Backing down over a £13 million cut in a grant to a charity giving books to young children is not going to make much difference to our public spending position. The government plans to spend around £700 billilon this year.
The government’s friends will say it shows wisdom and flexibility. A not very well judged cut attracted substantial opposition, so the administration has reversed it to avoid hassle in a well meant political gesture. The government’s critics may say it shows a lack of determination to control spending, following on a similar reversal over school sport money.
The problem for the government is that it follows hard on the heels of the November public spending and borrowing figures. I reported here the record borrowing, shortly after reissuing more ideas to curb spending. I showed how public spending was running more than 5% up on a year earlier, if you take the amount so far this financial year. Some of you pointed out that November monthly spending was more than 10% higher than the same montha year ago.
The government persuaded the markets and the wider world that it was cutting public spending, by the use of language talking about 25% cuts. As explained here, they were never planning to actually cut overall public spending in cash terms. If the high spending and borrowing numbers become too high they could face trouble with the markets, and be forced into higher interest rates and a bigger squeeze on the private sector to pay the public sector bills. Some of us urged them to go for lower total public spending figures this year, to make a bigger reduction in this year’s deficit. I did not urge overall cuts, but a lower rate of cash increase, as I felt their public spending levels pose a risk to the wider economy and the recovery.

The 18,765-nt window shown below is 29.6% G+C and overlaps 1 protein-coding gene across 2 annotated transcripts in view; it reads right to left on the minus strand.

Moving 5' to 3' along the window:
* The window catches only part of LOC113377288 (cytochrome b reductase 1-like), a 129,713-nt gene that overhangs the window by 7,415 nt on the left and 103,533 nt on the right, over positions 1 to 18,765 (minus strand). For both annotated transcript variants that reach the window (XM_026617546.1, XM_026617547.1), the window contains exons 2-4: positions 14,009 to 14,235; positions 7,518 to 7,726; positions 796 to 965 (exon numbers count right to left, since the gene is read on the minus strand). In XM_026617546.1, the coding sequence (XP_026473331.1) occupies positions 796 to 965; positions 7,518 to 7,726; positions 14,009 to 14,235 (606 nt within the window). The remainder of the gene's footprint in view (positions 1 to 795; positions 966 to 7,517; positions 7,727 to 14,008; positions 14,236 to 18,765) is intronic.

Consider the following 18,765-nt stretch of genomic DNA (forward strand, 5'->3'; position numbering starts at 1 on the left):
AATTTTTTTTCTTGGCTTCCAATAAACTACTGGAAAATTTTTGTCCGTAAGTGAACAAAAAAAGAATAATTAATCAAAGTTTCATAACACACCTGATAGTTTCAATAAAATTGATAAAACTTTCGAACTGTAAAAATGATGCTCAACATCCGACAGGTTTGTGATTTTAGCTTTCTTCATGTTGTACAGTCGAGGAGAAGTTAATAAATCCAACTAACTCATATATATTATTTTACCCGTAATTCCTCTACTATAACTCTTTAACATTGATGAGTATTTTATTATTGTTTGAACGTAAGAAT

If you wish to control public spending you do have to engage with the public sector lobbies and change the terms of the debate. If slower growth in spending is called a cut, you have problems selling your policy to the wider public. The more ominous noises for the government are now coming in the NHS. There the government decided on a ring fence to avoid all “real terms” as well as cash cuts. Despite that, warning noises are emerging that the NHS will not be able to manage on a very small real terms increase.
Under the old rules of how to play the public spending game some of the figures for valued services are very tight in future years. As the government’s appetite to battle over public spending is likely to diminish the nearer to a General Election it gets, it makes it even more sensible to choose some battles on public spending today that it is prepared to fight, and dig in and win them. All that the state does currently is not affordable. Choices have to be made. The government needs to change the way the public debate about increases and cuts is fought, and choose more areas where it is prepared to see spending actually reduced in cash terms. Failure to control public spending could leave us at the mercy of market movements that damage our overall standard of living.